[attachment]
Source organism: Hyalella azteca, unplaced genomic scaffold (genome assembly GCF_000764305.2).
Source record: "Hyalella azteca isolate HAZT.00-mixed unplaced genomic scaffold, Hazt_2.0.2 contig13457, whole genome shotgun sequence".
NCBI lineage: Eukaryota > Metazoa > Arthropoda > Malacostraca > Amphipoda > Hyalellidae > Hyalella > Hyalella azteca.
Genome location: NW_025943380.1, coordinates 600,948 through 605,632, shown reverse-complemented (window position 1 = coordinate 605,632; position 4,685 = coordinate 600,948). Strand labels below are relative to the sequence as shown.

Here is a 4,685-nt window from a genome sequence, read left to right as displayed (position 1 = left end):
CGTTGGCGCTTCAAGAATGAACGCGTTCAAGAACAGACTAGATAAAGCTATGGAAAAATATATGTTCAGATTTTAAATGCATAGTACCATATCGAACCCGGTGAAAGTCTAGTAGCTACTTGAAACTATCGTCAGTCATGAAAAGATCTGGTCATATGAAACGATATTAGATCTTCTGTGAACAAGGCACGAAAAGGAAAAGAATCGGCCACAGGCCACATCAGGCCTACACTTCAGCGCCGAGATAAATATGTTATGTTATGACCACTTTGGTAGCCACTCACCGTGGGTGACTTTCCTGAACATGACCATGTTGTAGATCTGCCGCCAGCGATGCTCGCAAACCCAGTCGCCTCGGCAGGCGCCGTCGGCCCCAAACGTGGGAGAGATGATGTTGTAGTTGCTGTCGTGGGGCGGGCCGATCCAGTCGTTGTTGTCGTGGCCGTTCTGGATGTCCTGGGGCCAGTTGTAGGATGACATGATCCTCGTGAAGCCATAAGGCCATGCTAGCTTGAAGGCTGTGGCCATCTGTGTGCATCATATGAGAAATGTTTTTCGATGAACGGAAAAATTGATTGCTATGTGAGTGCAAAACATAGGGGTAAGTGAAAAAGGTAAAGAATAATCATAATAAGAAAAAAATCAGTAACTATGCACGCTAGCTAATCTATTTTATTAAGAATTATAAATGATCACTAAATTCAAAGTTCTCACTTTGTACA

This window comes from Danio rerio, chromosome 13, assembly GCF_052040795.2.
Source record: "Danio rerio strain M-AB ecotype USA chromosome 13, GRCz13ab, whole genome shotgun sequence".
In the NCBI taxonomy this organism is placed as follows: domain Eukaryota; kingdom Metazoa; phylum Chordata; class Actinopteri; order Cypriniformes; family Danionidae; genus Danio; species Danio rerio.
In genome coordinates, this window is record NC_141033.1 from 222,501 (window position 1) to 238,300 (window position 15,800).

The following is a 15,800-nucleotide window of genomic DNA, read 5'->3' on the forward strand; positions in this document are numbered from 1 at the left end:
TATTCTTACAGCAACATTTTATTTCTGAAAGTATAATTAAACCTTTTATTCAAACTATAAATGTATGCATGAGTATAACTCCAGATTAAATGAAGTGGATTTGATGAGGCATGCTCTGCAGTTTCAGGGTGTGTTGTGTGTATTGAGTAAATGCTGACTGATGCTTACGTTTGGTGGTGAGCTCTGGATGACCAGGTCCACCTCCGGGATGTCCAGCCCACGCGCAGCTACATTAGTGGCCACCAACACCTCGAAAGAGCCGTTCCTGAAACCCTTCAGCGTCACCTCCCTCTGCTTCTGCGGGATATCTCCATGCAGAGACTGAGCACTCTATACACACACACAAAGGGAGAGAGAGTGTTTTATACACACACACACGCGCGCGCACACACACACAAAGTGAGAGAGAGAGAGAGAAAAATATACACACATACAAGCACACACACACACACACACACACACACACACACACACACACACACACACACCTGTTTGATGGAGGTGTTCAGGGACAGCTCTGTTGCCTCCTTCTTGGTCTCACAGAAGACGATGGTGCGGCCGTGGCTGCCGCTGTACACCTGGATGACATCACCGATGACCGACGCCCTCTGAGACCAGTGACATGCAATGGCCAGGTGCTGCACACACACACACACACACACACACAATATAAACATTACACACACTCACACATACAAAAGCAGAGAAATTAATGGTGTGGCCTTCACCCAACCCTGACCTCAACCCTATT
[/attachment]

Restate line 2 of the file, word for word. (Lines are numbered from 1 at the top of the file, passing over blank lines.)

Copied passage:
Source record: "Hyalella azteca isolate HAZT.00-mixed unplaced genomic scaffold, Hazt_2.0.2 contig13457, whole genome shotgun sequence".